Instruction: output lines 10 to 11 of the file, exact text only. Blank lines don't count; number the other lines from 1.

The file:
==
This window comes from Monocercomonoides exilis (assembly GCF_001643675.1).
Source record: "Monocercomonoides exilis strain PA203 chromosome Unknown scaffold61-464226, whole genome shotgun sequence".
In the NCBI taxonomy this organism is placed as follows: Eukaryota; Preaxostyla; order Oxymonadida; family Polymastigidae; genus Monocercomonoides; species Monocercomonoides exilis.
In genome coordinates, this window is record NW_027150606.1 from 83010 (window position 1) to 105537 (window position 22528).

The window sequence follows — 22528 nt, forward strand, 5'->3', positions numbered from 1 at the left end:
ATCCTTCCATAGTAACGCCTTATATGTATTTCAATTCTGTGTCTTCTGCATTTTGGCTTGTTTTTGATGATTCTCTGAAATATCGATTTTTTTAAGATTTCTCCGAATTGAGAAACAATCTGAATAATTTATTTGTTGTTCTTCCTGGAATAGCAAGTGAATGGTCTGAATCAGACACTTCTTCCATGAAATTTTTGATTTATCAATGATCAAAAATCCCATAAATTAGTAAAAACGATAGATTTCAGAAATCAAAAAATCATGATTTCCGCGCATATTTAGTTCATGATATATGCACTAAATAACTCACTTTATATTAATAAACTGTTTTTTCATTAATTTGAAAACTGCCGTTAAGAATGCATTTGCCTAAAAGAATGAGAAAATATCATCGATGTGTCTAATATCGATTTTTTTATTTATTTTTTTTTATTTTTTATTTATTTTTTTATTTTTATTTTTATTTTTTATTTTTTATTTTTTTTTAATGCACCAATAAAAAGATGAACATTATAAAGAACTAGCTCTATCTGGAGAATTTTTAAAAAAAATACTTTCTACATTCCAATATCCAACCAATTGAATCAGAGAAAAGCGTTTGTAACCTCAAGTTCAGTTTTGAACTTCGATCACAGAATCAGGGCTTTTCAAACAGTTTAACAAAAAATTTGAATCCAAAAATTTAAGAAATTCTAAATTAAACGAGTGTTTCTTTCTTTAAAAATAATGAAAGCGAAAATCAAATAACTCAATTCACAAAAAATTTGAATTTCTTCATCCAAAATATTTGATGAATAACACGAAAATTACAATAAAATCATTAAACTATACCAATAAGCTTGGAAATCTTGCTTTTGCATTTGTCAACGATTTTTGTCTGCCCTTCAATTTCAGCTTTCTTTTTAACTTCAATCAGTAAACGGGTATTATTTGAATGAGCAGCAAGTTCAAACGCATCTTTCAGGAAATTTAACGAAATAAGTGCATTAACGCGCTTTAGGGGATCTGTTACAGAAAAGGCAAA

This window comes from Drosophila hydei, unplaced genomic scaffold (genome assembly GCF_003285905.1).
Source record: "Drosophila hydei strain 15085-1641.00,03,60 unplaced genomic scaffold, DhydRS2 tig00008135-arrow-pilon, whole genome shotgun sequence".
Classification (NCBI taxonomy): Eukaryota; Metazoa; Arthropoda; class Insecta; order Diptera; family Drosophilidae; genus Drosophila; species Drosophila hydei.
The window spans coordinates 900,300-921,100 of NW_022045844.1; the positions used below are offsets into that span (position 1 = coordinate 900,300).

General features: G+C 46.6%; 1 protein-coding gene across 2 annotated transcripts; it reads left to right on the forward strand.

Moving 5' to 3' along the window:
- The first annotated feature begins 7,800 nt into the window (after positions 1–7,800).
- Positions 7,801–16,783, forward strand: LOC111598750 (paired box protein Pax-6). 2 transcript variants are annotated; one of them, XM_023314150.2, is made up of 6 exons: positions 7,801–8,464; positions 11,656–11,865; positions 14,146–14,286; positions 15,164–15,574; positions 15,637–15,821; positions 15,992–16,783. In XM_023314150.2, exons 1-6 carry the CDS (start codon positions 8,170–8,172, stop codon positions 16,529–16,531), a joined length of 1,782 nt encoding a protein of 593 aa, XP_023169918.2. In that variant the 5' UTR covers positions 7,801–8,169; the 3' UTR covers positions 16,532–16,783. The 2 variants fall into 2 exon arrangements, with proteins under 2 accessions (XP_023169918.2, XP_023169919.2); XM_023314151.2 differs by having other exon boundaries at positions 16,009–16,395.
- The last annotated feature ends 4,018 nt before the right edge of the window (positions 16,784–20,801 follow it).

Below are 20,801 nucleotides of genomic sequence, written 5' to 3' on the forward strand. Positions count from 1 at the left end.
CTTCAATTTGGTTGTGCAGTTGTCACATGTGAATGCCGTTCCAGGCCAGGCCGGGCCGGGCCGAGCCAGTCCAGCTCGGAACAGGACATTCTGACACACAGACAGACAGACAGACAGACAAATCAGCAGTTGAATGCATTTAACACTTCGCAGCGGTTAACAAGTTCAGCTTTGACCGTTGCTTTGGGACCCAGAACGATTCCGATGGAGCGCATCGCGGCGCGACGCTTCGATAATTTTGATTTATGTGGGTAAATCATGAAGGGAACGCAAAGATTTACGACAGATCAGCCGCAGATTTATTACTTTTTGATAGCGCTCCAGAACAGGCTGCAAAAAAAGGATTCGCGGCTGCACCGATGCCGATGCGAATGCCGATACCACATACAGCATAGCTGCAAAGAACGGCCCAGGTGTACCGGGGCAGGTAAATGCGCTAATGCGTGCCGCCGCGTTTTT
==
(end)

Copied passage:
The window spans coordinates 900,300-921,100 of NW_022045844.1; the positions used below are offsets into that span (position 1 = coordinate 900,300).

General features: G+C 46.6%; 1 protein-coding gene across 2 annotated transcripts; it reads left to right on the forward strand.